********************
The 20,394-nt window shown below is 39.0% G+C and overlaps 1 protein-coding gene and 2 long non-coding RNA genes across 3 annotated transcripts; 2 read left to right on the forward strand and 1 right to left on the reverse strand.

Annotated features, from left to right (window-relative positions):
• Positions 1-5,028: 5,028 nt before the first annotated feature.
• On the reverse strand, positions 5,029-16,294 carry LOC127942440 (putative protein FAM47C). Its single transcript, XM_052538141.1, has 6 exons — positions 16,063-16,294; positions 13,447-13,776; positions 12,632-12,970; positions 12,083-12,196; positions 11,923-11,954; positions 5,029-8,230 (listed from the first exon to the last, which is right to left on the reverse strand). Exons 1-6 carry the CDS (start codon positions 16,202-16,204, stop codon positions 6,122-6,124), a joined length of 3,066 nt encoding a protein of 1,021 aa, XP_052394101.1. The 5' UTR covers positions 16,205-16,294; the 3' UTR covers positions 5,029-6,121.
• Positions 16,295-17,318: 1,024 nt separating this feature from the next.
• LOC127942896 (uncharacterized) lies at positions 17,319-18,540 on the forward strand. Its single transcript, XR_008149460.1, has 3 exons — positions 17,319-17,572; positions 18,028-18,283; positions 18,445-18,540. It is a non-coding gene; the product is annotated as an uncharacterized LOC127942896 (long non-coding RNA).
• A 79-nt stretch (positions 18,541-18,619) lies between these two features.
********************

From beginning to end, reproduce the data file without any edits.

The 20,394-nt window shown below is 39.0% G+C and overlaps 1 protein-coding gene and 2 long non-coding RNA genes across 3 annotated transcripts; 2 read left to right on the forward strand and 1 right to left on the reverse strand.

Annotated features, from left to right (window-relative positions):
• Positions 1-5,028: 5,028 nt before the first annotated feature.
• On the reverse strand, positions 5,029-16,294 carry LOC127942440 (putative protein FAM47C). Its single transcript, XM_052538141.1, has 6 exons — positions 16,063-16,294; positions 13,447-13,776; positions 12,632-12,970; positions 12,083-12,196; positions 11,923-11,954; positions 5,029-8,230 (listed from the first exon to the last, which is right to left on the reverse strand). Exons 1-6 carry the CDS (start codon positions 16,202-16,204, stop codon positions 6,122-6,124), a joined length of 3,066 nt encoding a protein of 1,021 aa, XP_052394101.1. The 5' UTR covers positions 16,205-16,294; the 3' UTR covers positions 5,029-6,121.
• Positions 16,295-17,318: 1,024 nt separating this feature from the next.
• LOC127942896 (uncharacterized) lies at positions 17,319-18,540 on the forward strand. Its single transcript, XR_008149460.1, has 3 exons — positions 17,319-17,572; positions 18,028-18,283; positions 18,445-18,540. It is a non-coding gene; the product is annotated as an uncharacterized LOC127942896 (long non-coding RNA).
• A 79-nt stretch (positions 18,541-18,619) lies between these two features.